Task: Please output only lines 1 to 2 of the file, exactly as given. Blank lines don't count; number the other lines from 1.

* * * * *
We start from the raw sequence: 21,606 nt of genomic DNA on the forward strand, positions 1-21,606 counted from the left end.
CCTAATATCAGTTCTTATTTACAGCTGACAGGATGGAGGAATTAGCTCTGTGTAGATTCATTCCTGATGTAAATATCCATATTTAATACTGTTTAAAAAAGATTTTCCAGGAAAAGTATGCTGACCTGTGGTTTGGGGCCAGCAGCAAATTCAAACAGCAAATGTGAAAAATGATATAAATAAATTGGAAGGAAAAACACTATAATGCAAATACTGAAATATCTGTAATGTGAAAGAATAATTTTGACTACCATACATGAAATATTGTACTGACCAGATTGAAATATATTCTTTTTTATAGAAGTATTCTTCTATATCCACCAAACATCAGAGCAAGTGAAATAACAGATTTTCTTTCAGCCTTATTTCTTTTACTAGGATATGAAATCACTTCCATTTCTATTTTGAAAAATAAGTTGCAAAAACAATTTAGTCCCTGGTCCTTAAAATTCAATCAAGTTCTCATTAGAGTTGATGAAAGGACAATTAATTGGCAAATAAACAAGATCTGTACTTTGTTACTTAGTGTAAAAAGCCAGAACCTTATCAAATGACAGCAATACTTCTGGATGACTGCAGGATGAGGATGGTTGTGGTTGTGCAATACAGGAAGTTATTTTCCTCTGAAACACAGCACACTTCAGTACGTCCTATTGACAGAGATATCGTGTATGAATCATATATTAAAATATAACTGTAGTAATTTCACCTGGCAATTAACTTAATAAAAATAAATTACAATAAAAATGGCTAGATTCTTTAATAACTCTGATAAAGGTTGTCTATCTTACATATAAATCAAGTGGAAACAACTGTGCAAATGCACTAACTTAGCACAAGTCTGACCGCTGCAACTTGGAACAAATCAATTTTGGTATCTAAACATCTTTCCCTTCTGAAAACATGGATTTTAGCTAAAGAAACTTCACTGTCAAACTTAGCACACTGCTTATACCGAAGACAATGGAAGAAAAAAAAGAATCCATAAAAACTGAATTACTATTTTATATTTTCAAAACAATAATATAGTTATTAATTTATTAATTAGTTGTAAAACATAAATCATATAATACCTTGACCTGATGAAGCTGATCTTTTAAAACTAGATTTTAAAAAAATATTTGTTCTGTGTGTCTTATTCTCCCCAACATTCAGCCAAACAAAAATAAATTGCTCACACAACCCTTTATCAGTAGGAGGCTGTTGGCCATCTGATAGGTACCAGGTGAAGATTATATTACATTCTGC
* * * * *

We start from the raw sequence: 21,606 nt of genomic DNA on the forward strand, positions 1-21,606 counted from the left end.
CCTAATATCAGTTCTTATTTACAGCTGACAGGATGGAGGAATTAGCTCTGTGTAGATTCATTCCTGATGTAAATATCCATATTTAATACTGTTTAAAAAAGATTTTCCAGGAAAAGTATGCTGACCTGTGGTTTGGGGCCAGCAGCAAATTCAAACAGCAAATGTGAAAAATGATATAAATAAATTGGAAGGAAAAACACTATAATGCAAATACTGAAATATCTGTAATGTGAAAGAATAATTTTGACTACCATACATGAAATATTGTACTGACCAGATTGAAATATATTCTTTTTTATAGAAGTATTCTTCTATATCCACCAAACATCAGAGCAAGTGAAATAACAGATTTTCTTTCAGCCTTATTTCTTTTACTAGGATATGAAATCACTTCCATTTCTATTTTGAAAAATAAGTTGCAAAAACAATTTAGTCCCTGGTCCTTAAAATTCAATCAAGTTCTCATTAGAGTTGATGAAAGGACAATTAATTGGCAAATAAACAAGATCTGTACTTTGTTACTTAGTGTAAAAAGCCAGAACCTTATCAAATGACAGCAATACTTCTGGATGACTGCAGGATGAGGATGGTTGTGGTTGTGCAATACAGGAAGTTATTTTCCTCTGAAACACAGCACACTTCAGTACGTCCTATTGACAGAGATATCGTGTATGAATCATATATTAAAATATAACTGTAGTAATTTCACCTGGCAATTAACTTAATAAAAATAAATTACAATAAAAATGGCTAGATTCTTTAATAACTCTGATAAAGGTTGTCTATCTTACATATAAATCAAGTGGAAACAACTGTGCAAATGCACTAACTTAGCACAAGTCTGACCGCTGCAACTTGGAACAAATCAATTTTGGTATCTAAACATCTTTCCCTTCTGAAAACATGGATTTTAGCTAAAGAAACTTCACTGTCAAACTTAGCACACTGCTTATACCGAAGACAATGGAAGAAAAAAAAGAATCCATAAAAACTGAATTACTATTTTATATTTTCAAAACAATAATATAGTTATTAATTTATTAATTAGTTGTAAAACATAAATCATATAATACCTTGACCTGATGAAGCTGATCTTTTAAAACTAGATTTTAAAAAAATATTTGTTCTGTGTGTCTTATTCTCCCCAACATTCAGCCAAACAAAAATAAATTGCTCACACAACCCTTTATCAGTAGGAGGCTGTTGGCCATCTGATAGGTACCAGGTGAAGATTATATTACATTCTGC